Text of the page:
Since I was a little girl, I wanted to nurse my babies. I remember pretending to nurse my dolls as a grade schooler. As I got older, I would have dreams about nursing babies, vivid dreams where I woke up and ached for a child to nurse. Who knows why-maybe it is the bond a mother has with her child I desired, maybe it was the experience of being a mother, I'm not sure what nursing represented for me, I just knew I wanted to do it.
Imagine my heartbreak when my daughter was born and refused to breastfeed. For 27 hours she ate nothing. Calls to doctors and nurses and lactation consultants assured us she was fine-she didn't need to eat and within a day or so she would latch on. And she did-27 long hours after birth with the aid of a device called a nipple shield. Something that was supposed to be used for a few days to help Anne figure it out but wound up being used for 10 weeks because I wasn't given any instruction on how to get her off of it. Something that also, ultimately, caused milk supply issues and caused my entire nursing relationship with Anne to be strained.
Nursing Anne was never easy. She didn't latch on. Then we used the shield for too long. Then she hurt me while nursing-intense pain that felt like I was being cut with a knife with every suck. Still I endured it because I refused to give up on my dream of nursing my child. At 10 weeks we saw a chiropractor who helped Anne to latch on properly and took away the pain. Anne and I had a lovely reprieve of blissful nursing for a few months. Then the milk supply issue set in. Low weight gain, supplementation, first with expressed breastmilk, then with formula. I say that I breastfed Anne for a year, and technically I did, but from 6 months to one year, that amount of breastfeeding got smaller and smaller until by 9-10 months she was almost exclusively bottlefed by formula. I kept hoping that at 12 months something would change. My daughter would decide she liked to nurse and would be satisfied just to suckle even if the milk was low. But that never happened and a few days after her first birthday we had our last nursing session. I actively mourned the end of nursing-too soon in my mind-for well over a year. And when I learned later what I know now, I grieved even more that I didn't have the tools and knowledge to fix my breastfeeding problems before they were problems.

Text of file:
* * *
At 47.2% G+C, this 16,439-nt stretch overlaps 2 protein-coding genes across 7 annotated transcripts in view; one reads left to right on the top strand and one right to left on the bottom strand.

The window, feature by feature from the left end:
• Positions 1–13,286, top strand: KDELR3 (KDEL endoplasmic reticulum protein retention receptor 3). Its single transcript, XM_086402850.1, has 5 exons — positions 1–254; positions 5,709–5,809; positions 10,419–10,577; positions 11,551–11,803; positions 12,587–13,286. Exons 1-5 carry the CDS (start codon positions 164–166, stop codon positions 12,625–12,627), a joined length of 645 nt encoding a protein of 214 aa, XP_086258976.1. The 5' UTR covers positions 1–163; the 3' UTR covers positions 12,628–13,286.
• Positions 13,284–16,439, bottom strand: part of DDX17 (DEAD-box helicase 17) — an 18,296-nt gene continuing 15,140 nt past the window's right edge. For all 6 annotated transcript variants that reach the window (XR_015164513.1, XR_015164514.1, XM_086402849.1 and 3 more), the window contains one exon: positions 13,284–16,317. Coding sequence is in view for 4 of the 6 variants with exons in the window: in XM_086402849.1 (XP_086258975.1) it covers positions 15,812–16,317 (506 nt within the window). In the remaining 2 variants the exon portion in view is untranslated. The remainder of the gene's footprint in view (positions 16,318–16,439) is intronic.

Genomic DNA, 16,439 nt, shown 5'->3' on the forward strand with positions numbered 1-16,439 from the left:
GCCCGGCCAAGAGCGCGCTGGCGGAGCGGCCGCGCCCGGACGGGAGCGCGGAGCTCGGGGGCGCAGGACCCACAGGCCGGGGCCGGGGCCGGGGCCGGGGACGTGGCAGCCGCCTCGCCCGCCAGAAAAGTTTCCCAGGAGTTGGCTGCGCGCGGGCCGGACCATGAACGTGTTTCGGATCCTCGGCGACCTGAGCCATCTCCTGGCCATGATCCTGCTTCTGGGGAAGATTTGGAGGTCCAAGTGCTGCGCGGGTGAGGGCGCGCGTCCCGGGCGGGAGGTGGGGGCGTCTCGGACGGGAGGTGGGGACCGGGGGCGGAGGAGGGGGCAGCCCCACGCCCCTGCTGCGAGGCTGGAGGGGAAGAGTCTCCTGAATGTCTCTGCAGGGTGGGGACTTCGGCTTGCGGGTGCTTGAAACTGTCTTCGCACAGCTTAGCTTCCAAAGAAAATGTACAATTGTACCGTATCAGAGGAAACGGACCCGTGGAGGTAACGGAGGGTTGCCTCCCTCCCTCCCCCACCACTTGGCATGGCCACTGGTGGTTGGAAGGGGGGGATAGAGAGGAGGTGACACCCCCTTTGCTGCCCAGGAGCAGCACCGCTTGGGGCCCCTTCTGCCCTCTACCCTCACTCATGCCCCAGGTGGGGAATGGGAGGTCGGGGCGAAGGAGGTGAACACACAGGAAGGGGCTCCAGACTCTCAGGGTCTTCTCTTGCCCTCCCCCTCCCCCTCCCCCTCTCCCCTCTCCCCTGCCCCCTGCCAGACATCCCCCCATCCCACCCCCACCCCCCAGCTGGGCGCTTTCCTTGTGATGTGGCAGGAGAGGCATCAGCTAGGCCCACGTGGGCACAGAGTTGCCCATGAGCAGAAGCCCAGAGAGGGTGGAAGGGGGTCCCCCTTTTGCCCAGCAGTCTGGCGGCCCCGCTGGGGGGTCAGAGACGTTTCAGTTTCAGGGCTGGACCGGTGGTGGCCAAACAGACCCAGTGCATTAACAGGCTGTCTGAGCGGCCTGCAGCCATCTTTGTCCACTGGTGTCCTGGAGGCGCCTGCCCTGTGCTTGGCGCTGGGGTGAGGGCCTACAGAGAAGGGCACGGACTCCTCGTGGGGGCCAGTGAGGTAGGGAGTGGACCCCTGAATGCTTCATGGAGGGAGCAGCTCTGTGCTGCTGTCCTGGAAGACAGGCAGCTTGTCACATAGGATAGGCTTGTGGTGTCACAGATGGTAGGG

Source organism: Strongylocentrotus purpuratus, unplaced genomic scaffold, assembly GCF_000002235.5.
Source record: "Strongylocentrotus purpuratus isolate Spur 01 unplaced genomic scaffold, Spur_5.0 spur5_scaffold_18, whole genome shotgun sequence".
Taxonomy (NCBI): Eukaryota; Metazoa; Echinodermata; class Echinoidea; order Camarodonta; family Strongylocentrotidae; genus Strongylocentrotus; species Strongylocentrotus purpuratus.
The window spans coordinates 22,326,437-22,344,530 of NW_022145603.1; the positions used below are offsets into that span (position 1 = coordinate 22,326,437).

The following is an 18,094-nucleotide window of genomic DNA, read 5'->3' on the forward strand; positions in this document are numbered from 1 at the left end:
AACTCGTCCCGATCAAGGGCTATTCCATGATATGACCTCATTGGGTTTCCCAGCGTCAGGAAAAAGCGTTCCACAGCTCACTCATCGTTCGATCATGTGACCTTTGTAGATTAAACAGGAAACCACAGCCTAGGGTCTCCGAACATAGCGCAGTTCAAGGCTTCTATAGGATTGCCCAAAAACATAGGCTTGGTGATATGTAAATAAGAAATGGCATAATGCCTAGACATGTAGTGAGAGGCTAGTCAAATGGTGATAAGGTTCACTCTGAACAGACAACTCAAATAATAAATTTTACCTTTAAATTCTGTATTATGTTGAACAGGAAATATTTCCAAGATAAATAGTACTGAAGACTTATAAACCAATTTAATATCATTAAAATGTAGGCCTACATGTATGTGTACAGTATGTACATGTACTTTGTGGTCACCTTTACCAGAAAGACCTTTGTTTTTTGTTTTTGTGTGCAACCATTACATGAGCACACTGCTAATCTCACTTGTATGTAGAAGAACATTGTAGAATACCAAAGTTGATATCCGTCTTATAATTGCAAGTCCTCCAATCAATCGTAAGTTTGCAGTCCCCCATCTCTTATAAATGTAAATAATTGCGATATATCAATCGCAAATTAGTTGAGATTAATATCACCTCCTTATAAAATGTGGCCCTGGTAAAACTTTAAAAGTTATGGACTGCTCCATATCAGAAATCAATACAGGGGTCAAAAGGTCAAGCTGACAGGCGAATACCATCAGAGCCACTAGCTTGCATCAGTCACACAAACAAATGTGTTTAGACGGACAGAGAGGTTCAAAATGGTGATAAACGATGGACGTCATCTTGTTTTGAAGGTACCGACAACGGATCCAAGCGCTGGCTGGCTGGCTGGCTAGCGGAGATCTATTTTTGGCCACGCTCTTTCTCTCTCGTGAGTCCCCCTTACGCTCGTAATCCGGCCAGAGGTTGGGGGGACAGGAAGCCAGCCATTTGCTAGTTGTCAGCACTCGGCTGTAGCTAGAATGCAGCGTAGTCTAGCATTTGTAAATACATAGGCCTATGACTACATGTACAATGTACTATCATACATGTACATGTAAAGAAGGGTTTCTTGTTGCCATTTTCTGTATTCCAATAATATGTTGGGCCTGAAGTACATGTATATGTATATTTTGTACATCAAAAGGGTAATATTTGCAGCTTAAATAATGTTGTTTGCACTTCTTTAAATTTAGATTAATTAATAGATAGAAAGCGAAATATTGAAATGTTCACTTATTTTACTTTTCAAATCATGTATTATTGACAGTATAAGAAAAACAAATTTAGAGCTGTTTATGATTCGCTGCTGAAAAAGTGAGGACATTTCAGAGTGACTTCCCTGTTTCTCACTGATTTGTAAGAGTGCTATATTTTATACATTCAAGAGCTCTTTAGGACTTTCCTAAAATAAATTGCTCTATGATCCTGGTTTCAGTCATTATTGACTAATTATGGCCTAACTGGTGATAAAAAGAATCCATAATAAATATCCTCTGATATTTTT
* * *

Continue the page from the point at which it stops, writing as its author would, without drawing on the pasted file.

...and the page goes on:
So with my second pregnancy I had so much hope. A different baby, a second baby. I was assured by Anne's pediatrician that I probably would never have milk supply issues again, because my body knows how to make milk and it would make it even more effectively subsequent times around. When Jamie came out and latched on within 45 minutes of birth, I was ecstatic.
Even when he started to hurt me, the same pain that I felt with Anne, the second nursing of his life, and each nursing afterwards, all I felt was intense joy and gratitude. My child was nursing! He was nursing without the aid of a device! He was an eager nurser! Praise the Lord-thank You God for this blessing! And so for that past 16 days, Jamie has been nursing like a champ. He nurses on average 10 times a day. I couldn't be more pleased. He is gaining weight so nicely. My milk supply isn't an issue and it is well established. I still have some pain-we are working on it (again with a chiropractor) but even if I had to remain at this level of pain for the rest of the nursing relationship, I would be okay. Even with the pain, I have never, not for one second been resentful or even wished for something different than what we have. I am too full of gratitude and praise that my child is nursing, nursing well, and loves it. I have full confidence that Jamie will never have a bottle of formula. If he has to, I know it will be okay, but I know that he won't have to be supplemented like Anne was. I also have full confidence that he is going to enjoy nursing and do it into his toddler years. I am so grateful.